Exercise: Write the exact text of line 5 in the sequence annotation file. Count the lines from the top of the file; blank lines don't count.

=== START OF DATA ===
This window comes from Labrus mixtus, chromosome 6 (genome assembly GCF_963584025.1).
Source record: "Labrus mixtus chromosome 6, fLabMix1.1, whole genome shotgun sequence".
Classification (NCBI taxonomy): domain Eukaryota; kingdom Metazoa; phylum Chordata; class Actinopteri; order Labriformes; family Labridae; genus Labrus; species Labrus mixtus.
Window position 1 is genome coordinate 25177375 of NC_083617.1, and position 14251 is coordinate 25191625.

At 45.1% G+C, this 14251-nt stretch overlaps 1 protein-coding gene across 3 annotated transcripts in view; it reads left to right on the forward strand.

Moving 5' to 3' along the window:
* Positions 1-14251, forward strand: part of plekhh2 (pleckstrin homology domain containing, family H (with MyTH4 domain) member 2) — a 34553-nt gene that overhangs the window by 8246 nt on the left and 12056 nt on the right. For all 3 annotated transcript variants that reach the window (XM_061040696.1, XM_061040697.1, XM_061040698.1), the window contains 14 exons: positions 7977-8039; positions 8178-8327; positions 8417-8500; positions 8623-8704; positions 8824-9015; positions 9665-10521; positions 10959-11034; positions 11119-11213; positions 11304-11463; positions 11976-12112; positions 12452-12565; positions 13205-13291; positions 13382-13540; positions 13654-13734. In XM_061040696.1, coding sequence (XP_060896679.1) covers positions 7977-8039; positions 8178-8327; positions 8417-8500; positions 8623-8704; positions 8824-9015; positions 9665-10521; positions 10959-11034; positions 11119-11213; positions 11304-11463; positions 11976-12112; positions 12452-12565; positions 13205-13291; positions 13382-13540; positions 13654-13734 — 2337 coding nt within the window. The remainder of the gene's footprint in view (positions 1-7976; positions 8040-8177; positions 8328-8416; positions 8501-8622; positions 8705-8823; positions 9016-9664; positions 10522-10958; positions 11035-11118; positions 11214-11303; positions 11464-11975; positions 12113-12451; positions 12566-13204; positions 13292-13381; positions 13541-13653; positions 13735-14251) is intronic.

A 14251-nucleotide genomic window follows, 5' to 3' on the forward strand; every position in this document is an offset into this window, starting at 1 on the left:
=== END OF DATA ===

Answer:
At 45.1% G+C, this 14251-nt stretch overlaps 1 protein-coding gene across 3 annotated transcripts in view; it reads left to right on the forward strand.